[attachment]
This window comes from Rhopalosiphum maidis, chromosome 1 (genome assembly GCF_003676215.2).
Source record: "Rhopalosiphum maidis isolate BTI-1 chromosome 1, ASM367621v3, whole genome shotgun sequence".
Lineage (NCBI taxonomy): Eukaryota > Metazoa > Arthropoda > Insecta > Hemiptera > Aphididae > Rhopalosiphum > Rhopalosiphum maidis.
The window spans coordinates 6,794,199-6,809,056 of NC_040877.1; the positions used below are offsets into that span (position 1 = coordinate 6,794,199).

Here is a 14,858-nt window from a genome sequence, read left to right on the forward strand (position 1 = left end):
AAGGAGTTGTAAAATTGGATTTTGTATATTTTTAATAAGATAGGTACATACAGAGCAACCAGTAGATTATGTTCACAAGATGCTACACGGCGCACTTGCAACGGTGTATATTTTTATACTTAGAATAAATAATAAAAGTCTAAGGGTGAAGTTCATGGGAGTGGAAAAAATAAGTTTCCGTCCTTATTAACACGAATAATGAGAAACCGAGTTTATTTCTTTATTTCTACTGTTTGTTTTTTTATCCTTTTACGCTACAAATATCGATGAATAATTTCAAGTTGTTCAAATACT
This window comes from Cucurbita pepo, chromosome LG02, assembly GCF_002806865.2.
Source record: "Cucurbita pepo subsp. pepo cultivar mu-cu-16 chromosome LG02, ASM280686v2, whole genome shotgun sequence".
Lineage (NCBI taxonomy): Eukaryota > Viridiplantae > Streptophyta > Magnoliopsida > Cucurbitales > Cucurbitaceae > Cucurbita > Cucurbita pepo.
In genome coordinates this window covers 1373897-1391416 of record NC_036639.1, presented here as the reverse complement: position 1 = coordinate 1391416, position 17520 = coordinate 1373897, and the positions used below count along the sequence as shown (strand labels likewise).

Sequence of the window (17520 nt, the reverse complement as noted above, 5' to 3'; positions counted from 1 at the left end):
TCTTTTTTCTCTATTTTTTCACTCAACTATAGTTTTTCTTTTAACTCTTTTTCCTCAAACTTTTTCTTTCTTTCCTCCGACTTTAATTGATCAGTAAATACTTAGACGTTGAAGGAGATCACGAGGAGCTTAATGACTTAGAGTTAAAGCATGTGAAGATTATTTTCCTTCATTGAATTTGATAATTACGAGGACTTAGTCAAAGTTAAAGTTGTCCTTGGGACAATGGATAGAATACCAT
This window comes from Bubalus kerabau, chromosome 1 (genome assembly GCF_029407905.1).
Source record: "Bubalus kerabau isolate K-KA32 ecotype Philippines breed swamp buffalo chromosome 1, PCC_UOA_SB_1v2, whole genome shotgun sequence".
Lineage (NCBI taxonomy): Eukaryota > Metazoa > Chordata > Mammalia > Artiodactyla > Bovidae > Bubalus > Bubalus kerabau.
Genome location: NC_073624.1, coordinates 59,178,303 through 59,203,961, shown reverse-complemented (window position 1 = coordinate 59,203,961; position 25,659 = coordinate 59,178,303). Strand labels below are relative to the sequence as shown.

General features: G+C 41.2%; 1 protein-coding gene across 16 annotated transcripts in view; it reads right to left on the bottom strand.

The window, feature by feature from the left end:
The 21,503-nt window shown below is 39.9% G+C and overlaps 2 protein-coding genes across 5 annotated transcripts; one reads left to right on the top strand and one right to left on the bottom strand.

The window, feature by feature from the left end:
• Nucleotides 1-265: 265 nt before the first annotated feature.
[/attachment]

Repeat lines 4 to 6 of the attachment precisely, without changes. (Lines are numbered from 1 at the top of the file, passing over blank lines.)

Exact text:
The window spans coordinates 6,794,199-6,809,056 of NC_040877.1; the positions used below are offsets into that span (position 1 = coordinate 6,794,199).

Here is a 14,858-nt window from a genome sequence, read left to right on the forward strand (position 1 = left end):
AAGGAGTTGTAAAATTGGATTTTGTATATTTTTAATAAGATAGGTACATACAGAGCAACCAGTAGATTATGTTCACAAGATGCTACACGGCGCACTTGCAACGGTGTATATTTTTATACTTAGAATAAATAATAAAAGTCTAAGGGTGAAGTTCATGGGAGTGGAAAAAATAAGTTTCCGTCCTTATTAACACGAATAATGAGAAACCGAGTTTATTTCTTTATTTCTACTGTTTGTTTTTTTATCCTTTTACGCTACAAATATCGATGAATAATTTCAAGTTGTTCAAATACT